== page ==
Circulatory effects of ventilator rate and end-expiratory pressure in unparalysed preterm infants

Authors

  • S Bohin,

    1. Department of Child Health, Leicester University Medical School, Clinical Sciences Building, Leicester Royal Infirmary, Leicester, UK
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  • AC Fenton,

    1. Department of Child Health, Leicester University Medical School, Clinical Sciences Building, Leicester Royal Infirmary, Leicester, UK
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  • JR Thompson,

    1. Department of Ophthalmology, Leicester University Medical School, Clinical Sciences Building, Leicester Royal Infirmary, Leicester, UK
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  • DH Evans,

    1. Department of Medical Physics, Leicester University Medical School, Clinical Sciences Building, Leicester Royal Infirmary, Leicester, UK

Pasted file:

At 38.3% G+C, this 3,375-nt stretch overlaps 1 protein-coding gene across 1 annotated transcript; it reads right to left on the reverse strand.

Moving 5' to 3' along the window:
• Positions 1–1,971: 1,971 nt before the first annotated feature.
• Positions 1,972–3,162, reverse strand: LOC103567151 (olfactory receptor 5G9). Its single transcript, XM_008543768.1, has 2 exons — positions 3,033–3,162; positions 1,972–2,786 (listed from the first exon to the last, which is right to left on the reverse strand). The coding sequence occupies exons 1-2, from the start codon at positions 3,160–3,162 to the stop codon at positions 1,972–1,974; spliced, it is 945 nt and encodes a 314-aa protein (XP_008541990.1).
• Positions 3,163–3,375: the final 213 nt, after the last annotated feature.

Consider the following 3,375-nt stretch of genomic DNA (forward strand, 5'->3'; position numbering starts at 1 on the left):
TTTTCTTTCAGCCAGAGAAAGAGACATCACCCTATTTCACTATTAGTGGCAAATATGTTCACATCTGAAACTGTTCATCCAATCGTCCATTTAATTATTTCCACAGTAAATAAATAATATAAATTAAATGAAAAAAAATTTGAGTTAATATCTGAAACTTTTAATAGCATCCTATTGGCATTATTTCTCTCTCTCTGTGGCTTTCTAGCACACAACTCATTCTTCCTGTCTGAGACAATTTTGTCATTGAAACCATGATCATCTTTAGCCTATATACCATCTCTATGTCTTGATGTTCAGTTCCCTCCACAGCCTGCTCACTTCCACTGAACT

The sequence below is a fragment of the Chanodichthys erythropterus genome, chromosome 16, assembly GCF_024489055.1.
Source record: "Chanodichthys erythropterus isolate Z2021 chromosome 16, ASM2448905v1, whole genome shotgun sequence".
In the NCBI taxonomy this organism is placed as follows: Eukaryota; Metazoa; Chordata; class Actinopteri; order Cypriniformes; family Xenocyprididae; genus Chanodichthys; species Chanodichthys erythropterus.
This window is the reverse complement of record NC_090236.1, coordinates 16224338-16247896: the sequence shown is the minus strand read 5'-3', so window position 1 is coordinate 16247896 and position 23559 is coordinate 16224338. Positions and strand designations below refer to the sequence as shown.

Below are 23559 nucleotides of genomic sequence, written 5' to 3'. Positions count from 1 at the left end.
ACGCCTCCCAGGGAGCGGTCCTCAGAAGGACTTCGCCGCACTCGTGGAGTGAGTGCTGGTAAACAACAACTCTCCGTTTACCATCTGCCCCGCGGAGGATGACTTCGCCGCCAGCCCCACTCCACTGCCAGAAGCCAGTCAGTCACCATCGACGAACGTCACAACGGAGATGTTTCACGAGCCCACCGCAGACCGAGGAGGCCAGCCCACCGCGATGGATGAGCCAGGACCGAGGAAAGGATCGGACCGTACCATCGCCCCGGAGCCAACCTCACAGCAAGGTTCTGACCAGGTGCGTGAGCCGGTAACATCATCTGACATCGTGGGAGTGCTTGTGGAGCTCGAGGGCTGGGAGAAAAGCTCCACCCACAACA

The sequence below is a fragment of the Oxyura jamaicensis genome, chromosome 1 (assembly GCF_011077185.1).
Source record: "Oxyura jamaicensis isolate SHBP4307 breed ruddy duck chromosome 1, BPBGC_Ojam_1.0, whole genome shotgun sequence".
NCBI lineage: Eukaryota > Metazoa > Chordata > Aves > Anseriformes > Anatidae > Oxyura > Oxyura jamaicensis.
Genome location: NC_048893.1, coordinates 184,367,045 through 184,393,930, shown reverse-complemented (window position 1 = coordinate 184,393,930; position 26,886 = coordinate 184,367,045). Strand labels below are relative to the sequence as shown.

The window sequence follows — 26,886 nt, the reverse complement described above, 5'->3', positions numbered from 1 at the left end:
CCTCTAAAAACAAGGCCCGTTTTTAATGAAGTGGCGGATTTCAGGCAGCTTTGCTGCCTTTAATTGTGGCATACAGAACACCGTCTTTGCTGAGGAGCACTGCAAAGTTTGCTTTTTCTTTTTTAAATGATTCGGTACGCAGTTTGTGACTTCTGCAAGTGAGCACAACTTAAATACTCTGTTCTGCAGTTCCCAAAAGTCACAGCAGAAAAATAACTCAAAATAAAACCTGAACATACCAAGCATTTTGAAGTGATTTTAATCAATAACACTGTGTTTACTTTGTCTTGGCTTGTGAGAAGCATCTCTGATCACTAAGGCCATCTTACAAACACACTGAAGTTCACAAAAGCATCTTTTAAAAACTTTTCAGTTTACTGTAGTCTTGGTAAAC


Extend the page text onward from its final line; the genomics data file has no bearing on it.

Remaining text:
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  • DJ Field

    Corresponding author
    1. Department of Child Health, Leicester University Medical School, Clinical Sciences Building, Leicester Royal Infirmary, Leicester, UK
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D J Field, Department of Child Health, Clinical Sciences Building, Leicester Royal Infirmary, PO Box 65, Leicester LE2 7LX, UK

Abstract

Impairment of cerebrovascular autoregulation may be important in the pathogenesis of ischaemic brain injury in preterm infants. A previous study in ventilated preterm infants paralysed with pancuronium showed that changes in cerebral blood flow velocity (CBFV) were related to concomitant changes in arterial blood pressure. In a similar study in unparalysed infants, changes in CBFV in response to changes in ventilator rate or end-expiratory pressure were independent of associated changes in the arterial blood pressure. These results emphasize the importance of avoiding large swings in blood pressure in paralysed infants. Whether alternative paralysing agents have similar effects warrants further study.

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